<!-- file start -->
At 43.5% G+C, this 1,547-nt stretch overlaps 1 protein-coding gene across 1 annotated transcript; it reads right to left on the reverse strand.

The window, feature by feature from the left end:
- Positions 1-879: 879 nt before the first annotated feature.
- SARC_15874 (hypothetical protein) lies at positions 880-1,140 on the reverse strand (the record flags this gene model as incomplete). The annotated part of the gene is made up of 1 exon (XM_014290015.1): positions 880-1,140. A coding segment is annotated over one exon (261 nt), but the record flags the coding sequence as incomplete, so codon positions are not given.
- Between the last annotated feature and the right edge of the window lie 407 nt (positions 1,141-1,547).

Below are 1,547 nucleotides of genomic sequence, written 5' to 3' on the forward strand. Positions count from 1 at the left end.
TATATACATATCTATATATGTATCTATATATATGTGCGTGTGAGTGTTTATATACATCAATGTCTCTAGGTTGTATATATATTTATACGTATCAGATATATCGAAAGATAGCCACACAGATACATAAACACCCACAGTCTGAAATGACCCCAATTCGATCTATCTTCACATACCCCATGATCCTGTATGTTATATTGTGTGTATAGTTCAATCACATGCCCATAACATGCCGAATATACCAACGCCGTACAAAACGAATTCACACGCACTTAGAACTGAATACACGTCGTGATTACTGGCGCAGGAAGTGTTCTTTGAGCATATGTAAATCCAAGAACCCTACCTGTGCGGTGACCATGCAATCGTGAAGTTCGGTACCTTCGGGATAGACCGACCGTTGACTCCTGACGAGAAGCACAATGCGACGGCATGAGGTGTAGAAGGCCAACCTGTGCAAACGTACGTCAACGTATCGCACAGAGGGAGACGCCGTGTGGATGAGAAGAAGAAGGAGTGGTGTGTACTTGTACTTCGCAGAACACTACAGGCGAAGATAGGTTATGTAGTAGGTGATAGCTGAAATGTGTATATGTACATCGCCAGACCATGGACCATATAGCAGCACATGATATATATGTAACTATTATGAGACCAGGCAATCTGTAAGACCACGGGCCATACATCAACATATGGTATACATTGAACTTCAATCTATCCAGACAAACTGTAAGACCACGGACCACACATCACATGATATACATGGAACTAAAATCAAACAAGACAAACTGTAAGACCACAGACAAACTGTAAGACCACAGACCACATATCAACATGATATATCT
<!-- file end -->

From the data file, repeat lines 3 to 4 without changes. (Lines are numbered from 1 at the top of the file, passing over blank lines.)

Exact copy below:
- Positions 1-879: 879 nt before the first annotated feature.
- SARC_15874 (hypothetical protein) lies at positions 880-1,140 on the reverse strand (the record flags this gene model as incomplete). The annotated part of the gene is made up of 1 exon (XM_014290015.1): positions 880-1,140. A coding segment is annotated over one exon (261 nt), but the record flags the coding sequence as incomplete, so codon positions are not given.